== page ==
Hang on, wasn’t Mac OSX the iMac/Macbook operating system and iOS the phone/tablet spinoff?

  3. Dowr says:

    The fact this wasn’t filed before or straight after Episode 2 tells me Valve had no interest in making HL3 at that point.

    • Spakkenkhrist says:

      Valve not making it was a big give away.

    • HadToLogin says:

      Not surprising – making Half Life after doing it for last 10 years can be boring. Especially when you can try make your own co-op game (L4D2), make big game out of that little project about physics (Portal) or try something completely different and make RTS/MOBA.

      And there’s no way to put in-game shop in HL3 – naked chicks will be made by modders, for free, and is there anything else you need in single-player game that shop could have?

      But system-seller, that’s something that could be intriguing. Even if only in terms of getting more people buying stuff from your in-game shops in other games you’ll release in few years.

      • Apocalypse says:

        There is one big flaw in this. Valve did not make l4d or portal or team fortress or dota, they bought the studio making it, adapted the idea and give got the students with such smart ideas into company, hired the mod team or original developers of the game mod.

        It does not seem like they had planned to work on original content, it seems more like valve time is valve time, because valve employes are really allowed to work on cool stuff when they see it. Seems like it a highly success full concept for finding great concepts and ideas, but highly distracting as well.

        I should work on this s… oh, look pretty hats …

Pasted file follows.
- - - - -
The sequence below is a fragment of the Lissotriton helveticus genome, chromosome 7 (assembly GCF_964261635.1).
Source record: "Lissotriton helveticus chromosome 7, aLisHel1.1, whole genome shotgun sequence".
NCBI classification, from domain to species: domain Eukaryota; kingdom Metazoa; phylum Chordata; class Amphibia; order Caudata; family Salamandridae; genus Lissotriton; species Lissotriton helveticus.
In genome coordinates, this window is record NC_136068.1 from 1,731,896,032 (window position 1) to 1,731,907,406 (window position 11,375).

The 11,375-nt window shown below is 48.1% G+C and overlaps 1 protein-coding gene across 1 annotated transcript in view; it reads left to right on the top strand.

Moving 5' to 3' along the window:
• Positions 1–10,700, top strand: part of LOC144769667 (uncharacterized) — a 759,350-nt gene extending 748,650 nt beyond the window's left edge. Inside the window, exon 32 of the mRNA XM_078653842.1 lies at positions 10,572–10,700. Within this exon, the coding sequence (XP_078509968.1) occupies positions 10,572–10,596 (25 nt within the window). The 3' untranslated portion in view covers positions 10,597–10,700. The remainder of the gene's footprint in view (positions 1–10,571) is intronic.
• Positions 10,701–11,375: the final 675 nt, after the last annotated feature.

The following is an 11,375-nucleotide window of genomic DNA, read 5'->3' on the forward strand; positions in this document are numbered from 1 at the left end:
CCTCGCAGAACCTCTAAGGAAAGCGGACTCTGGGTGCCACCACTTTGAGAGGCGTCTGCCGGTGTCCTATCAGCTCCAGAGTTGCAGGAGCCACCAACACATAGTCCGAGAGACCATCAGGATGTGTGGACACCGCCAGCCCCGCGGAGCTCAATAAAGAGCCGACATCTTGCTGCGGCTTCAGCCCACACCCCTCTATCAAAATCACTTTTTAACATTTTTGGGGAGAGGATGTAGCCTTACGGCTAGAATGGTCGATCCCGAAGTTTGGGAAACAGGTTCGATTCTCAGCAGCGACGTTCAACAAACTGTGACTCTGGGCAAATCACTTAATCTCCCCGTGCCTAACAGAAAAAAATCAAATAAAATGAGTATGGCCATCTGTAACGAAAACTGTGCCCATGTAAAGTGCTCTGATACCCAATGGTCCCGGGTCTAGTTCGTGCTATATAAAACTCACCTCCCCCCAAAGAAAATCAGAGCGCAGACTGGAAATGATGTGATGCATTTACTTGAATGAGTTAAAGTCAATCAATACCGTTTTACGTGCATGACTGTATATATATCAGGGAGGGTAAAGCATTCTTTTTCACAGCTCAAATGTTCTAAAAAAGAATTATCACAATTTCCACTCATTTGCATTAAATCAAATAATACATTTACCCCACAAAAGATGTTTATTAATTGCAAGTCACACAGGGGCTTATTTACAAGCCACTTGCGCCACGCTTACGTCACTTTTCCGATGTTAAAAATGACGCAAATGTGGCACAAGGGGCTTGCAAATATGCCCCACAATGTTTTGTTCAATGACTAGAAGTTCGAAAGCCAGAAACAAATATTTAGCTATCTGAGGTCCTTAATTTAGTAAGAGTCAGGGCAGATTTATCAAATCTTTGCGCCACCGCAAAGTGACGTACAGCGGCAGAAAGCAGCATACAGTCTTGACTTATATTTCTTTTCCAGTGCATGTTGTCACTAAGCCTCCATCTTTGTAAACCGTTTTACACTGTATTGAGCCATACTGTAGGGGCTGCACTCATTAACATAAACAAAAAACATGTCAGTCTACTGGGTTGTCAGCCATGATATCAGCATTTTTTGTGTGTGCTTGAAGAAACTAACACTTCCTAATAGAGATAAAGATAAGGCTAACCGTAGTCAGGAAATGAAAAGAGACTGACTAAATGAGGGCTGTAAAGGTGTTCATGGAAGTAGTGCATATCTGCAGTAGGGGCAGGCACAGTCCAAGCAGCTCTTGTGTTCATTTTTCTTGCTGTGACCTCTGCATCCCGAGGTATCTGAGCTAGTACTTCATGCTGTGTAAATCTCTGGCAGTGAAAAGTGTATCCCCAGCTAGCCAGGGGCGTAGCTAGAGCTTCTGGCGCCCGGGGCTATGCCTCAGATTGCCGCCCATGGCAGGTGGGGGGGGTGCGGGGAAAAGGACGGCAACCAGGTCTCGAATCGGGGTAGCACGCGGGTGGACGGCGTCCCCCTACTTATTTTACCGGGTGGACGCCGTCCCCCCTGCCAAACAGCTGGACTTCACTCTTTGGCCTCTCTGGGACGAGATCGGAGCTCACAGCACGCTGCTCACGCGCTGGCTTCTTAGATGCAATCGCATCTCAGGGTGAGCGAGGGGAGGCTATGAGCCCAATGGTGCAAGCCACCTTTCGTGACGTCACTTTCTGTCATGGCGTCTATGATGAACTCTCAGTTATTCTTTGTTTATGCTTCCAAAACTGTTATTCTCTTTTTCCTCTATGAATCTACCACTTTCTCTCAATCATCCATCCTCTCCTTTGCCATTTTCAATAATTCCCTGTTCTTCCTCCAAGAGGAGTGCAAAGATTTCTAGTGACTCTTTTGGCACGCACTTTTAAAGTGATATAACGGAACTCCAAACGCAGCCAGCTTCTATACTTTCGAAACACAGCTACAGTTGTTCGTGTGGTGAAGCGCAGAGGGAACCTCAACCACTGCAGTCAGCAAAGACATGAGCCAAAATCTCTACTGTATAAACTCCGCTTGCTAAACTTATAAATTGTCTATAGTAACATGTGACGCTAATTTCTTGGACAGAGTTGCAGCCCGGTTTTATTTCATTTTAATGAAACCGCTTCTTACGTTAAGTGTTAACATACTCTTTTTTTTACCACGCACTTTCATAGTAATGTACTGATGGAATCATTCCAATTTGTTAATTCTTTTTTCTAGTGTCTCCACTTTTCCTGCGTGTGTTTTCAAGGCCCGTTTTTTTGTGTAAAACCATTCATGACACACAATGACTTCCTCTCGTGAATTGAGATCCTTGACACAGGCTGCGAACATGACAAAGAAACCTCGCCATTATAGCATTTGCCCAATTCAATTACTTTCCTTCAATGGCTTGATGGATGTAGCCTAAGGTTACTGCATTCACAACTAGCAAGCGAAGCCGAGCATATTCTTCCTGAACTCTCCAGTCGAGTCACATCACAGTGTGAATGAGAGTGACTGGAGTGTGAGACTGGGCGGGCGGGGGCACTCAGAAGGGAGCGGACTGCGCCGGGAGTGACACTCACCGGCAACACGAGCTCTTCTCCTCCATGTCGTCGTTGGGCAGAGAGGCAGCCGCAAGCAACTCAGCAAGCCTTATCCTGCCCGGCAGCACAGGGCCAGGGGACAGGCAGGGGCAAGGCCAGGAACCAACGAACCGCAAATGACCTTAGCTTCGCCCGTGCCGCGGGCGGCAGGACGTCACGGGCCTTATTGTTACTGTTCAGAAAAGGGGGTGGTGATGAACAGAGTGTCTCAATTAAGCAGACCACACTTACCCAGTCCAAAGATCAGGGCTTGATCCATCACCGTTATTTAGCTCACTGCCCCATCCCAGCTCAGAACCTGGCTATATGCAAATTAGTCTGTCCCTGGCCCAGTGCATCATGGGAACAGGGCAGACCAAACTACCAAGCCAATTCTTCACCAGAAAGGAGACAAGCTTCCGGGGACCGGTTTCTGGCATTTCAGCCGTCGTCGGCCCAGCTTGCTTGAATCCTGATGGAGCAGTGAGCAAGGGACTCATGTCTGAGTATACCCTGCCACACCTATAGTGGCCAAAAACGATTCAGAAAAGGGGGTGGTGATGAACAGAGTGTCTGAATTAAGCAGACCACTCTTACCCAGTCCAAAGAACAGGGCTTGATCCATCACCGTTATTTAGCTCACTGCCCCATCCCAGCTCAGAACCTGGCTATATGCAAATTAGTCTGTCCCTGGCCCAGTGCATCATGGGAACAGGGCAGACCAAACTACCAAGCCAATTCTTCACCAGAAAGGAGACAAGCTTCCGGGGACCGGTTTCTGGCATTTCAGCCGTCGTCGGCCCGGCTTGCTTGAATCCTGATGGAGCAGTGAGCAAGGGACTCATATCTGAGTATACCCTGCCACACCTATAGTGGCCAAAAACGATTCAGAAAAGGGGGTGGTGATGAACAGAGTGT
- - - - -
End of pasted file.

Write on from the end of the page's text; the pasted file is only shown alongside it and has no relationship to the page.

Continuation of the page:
• HadToLogin says:

          L4D1 wasn’t theirs. But AFAIK L4D2 was theirs fully (and probably a reason why it appeared so fast – “hey, L4D1 is a success and looks like funny game to make – all that Director stuff – let’s make sequel; and it has zombies, I want to be Romero”). Portal2 only has “Valve” sticker, if I recall right.
          So, while you could be right they started as outside jobs, in the end they became Valve’s work – especially with their ‘do whatever you want’ work-policy.
          Just like you ended: “why should I make boring map where you shoot Combine when I has this great idea for Portal 2 map”…

          • Premium User Badge

            phuzz says:

            Portal 2 was definitely an in-house Valve game, practically the whole studio got sucked into getting it ready to go out the door as far as it’s possible to tell from outside.

        • lordfrikk says:

          The 7 people of Nuclear Monkey Studios that joined Valve contributed to many other games apart from portal, including Left 4 Dead games, Counter-Strike and Half-Life 2 episodes. That doesn’t mean that Valve didn’t make those games either, it just means that Valve as an entity is making these games. If you ever played Narbacular Drop and Portal you can immediately tell the only thing those two games have in common is shooting holes from your gun that you can then walk through. Saying Valve didn’t make Portal (or any other games that weren’t bought in entirety before being released by them) is just mind-boggling.

          Valve isn’t buying whole teams to exploit their creations, they hire talented people to make great games by allowing ideas to bloom and get the necessary polish. And lot of people stay, for example Garret Rickey from the original Narbacular Drop team still works at Valve and contributed to most of the games they released in the past years.

      • hamburger_cheesedoodle says: